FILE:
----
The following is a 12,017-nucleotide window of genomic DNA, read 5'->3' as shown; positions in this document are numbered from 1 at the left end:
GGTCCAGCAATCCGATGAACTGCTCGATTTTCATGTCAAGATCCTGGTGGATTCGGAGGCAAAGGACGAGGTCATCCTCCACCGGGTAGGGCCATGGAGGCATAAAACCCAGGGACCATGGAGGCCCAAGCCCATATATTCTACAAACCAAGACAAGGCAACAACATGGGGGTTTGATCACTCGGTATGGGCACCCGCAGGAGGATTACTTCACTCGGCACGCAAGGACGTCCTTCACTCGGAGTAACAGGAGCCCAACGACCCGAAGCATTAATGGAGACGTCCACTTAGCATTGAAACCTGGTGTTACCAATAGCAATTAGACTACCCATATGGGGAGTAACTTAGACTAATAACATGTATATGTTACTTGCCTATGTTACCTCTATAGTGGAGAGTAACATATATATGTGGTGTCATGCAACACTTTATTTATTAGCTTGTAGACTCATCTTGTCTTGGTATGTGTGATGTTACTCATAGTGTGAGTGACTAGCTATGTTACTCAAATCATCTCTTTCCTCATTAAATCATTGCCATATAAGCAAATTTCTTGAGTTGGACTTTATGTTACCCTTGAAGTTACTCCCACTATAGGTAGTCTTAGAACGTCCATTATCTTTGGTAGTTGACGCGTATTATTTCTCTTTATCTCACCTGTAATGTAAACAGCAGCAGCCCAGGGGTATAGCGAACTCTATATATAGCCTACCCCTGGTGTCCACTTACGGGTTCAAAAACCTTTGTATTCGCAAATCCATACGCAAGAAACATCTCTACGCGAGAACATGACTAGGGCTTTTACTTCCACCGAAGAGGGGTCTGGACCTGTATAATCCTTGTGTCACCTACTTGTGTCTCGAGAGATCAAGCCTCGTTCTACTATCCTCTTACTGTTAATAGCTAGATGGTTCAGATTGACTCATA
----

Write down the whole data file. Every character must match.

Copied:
The following is a 12,017-nucleotide window of genomic DNA, read 5'->3' as shown; positions in this document are numbered from 1 at the left end:
GGTCCAGCAATCCGATGAACTGCTCGATTTTCATGTCAAGATCCTGGTGGATTCGGAGGCAAAGGACGAGGTCATCCTCCACCGGGTAGGGCCATGGAGGCATAAAACCCAGGGACCATGGAGGCCCAAGCCCATATATTCTACAAACCAAGACAAGGCAACAACATGGGGGTTTGATCACTCGGTATGGGCACCCGCAGGAGGATTACTTCACTCGGCACGCAAGGACGTCCTTCACTCGGAGTAACAGGAGCCCAACGACCCGAAGCATTAATGGAGACGTCCACTTAGCATTGAAACCTGGTGTTACCAATAGCAATTAGACTACCCATATGGGGAGTAACTTAGACTAATAACATGTATATGTTACTTGCCTATGTTACCTCTATAGTGGAGAGTAACATATATATGTGGTGTCATGCAACACTTTATTTATTAGCTTGTAGACTCATCTTGTCTTGGTATGTGTGATGTTACTCATAGTGTGAGTGACTAGCTATGTTACTCAAATCATCTCTTTCCTCATTAAATCATTGCCATATAAGCAAATTTCTTGAGTTGGACTTTATGTTACCCTTGAAGTTACTCCCACTATAGGTAGTCTTAGAACGTCCATTATCTTTGGTAGTTGACGCGTATTATTTCTCTTTATCTCACCTGTAATGTAAACAGCAGCAGCCCAGGGGTATAGCGAACTCTATATATAGCCTACCCCTGGTGTCCACTTACGGGTTCAAAAACCTTTGTATTCGCAAATCCATACGCAAGAAACATCTCTACGCGAGAACATGACTAGGGCTTTTACTTCCACCGAAGAGGGGTCTGGACCTGTATAATCCTTGTGTCACCTACTTGTGTCTCGAGAGATCAAGCCTCGTTCTACTATCCTCTTACTGTTAATAGCTAGATGGTTCAGATTGACTCATA